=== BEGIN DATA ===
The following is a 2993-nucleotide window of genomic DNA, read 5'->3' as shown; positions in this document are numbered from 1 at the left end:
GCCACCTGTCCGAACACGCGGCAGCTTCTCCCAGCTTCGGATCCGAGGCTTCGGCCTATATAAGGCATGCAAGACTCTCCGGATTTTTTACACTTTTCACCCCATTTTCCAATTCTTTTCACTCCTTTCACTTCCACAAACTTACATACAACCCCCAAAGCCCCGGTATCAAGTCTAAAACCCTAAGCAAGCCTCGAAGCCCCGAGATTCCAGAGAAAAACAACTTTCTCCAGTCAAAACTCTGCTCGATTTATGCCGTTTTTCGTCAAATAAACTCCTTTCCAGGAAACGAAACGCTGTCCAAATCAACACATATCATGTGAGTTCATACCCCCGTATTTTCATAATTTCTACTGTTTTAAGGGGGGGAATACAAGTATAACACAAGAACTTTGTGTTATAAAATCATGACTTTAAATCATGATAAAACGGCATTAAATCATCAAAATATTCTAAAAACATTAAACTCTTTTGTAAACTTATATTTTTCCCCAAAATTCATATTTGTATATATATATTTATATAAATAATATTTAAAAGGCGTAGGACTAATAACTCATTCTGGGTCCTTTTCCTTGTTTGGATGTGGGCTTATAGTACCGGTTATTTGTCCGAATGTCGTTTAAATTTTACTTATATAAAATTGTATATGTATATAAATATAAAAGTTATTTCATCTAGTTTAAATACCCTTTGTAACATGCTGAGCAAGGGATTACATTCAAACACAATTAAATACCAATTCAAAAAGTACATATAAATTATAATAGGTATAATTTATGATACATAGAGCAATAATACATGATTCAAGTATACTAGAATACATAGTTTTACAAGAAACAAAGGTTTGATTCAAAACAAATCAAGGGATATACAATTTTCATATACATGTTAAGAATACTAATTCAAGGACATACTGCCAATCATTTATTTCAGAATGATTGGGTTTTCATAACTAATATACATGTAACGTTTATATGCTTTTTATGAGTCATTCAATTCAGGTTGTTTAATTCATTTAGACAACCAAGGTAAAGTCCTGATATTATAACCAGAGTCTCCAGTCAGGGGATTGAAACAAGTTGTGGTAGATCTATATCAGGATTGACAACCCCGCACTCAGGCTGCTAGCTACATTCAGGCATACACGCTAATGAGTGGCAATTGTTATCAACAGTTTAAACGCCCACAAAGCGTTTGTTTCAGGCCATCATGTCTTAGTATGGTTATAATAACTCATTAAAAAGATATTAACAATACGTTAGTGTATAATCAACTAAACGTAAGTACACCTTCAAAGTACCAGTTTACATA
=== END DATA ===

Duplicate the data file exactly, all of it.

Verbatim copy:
The following is a 2993-nucleotide window of genomic DNA, read 5'->3' as shown; positions in this document are numbered from 1 at the left end:
GCCACCTGTCCGAACACGCGGCAGCTTCTCCCAGCTTCGGATCCGAGGCTTCGGCCTATATAAGGCATGCAAGACTCTCCGGATTTTTTACACTTTTCACCCCATTTTCCAATTCTTTTCACTCCTTTCACTTCCACAAACTTACATACAACCCCCAAAGCCCCGGTATCAAGTCTAAAACCCTAAGCAAGCCTCGAAGCCCCGAGATTCCAGAGAAAAACAACTTTCTCCAGTCAAAACTCTGCTCGATTTATGCCGTTTTTCGTCAAATAAACTCCTTTCCAGGAAACGAAACGCTGTCCAAATCAACACATATCATGTGAGTTCATACCCCCGTATTTTCATAATTTCTACTGTTTTAAGGGGGGGAATACAAGTATAACACAAGAACTTTGTGTTATAAAATCATGACTTTAAATCATGATAAAACGGCATTAAATCATCAAAATATTCTAAAAACATTAAACTCTTTTGTAAACTTATATTTTTCCCCAAAATTCATATTTGTATATATATATTTATATAAATAATATTTAAAAGGCGTAGGACTAATAACTCATTCTGGGTCCTTTTCCTTGTTTGGATGTGGGCTTATAGTACCGGTTATTTGTCCGAATGTCGTTTAAATTTTACTTATATAAAATTGTATATGTATATAAATATAAAAGTTATTTCATCTAGTTTAAATACCCTTTGTAACATGCTGAGCAAGGGATTACATTCAAACACAATTAAATACCAATTCAAAAAGTACATATAAATTATAATAGGTATAATTTATGATACATAGAGCAATAATACATGATTCAAGTATACTAGAATACATAGTTTTACAAGAAACAAAGGTTTGATTCAAAACAAATCAAGGGATATACAATTTTCATATACATGTTAAGAATACTAATTCAAGGACATACTGCCAATCATTTATTTCAGAATGATTGGGTTTTCATAACTAATATACATGTAACGTTTATATGCTTTTTATGAGTCATTCAATTCAGGTTGTTTAATTCATTTAGACAACCAAGGTAAAGTCCTGATATTATAACCAGAGTCTCCAGTCAGGGGATTGAAACAAGTTGTGGTAGATCTATATCAGGATTGACAACCCCGCACTCAGGCTGCTAGCTACATTCAGGCATACACGCTAATGAGTGGCAATTGTTATCAACAGTTTAAACGCCCACAAAGCGTTTGTTTCAGGCCATCATGTCTTAGTATGGTTATAATAACTCATTAAAAAGATATTAACAATACGTTAGTGTATAATCAACTAAACGTAAGTACACCTTCAAAGTACCAGTTTACATA